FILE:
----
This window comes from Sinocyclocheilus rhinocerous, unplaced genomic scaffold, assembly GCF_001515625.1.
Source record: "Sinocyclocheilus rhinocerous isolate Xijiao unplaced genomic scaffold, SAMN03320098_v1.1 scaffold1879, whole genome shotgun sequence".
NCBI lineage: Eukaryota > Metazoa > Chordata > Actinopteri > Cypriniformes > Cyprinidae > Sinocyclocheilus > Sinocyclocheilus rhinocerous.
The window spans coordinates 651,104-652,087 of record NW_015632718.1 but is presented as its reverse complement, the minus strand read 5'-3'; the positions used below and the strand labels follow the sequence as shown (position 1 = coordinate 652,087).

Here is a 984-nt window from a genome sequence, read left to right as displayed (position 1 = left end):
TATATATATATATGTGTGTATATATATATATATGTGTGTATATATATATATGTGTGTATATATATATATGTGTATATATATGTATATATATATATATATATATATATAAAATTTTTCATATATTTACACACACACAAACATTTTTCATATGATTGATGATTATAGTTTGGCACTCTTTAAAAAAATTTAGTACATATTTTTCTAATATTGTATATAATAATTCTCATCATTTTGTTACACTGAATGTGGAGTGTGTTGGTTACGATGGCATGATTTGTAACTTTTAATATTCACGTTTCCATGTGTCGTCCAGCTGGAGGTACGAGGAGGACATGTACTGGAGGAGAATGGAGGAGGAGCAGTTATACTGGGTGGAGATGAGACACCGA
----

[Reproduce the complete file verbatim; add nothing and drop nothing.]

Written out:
This window comes from Sinocyclocheilus rhinocerous, unplaced genomic scaffold, assembly GCF_001515625.1.
Source record: "Sinocyclocheilus rhinocerous isolate Xijiao unplaced genomic scaffold, SAMN03320098_v1.1 scaffold1879, whole genome shotgun sequence".
NCBI lineage: Eukaryota > Metazoa > Chordata > Actinopteri > Cypriniformes > Cyprinidae > Sinocyclocheilus > Sinocyclocheilus rhinocerous.
The window spans coordinates 651,104-652,087 of record NW_015632718.1 but is presented as its reverse complement, the minus strand read 5'-3'; the positions used below and the strand labels follow the sequence as shown (position 1 = coordinate 652,087).

Here is a 984-nt window from a genome sequence, read left to right as displayed (position 1 = left end):
TATATATATATATGTGTGTATATATATATATATGTGTGTATATATATATATGTGTGTATATATATATATGTGTATATATATGTATATATATATATATATATATATATAAAATTTTTCATATATTTACACACACACAAACATTTTTCATATGATTGATGATTATAGTTTGGCACTCTTTAAAAAAATTTAGTACATATTTTTCTAATATTGTATATAATAATTCTCATCATTTTGTTACACTGAATGTGGAGTGTGTTGGTTACGATGGCATGATTTGTAACTTTTAATATTCACGTTTCCATGTGTCGTCCAGCTGGAGGTACGAGGAGGACATGTACTGGAGGAGAATGGAGGAGGAGCAGTTATACTGGGTGGAGATGAGACACCGA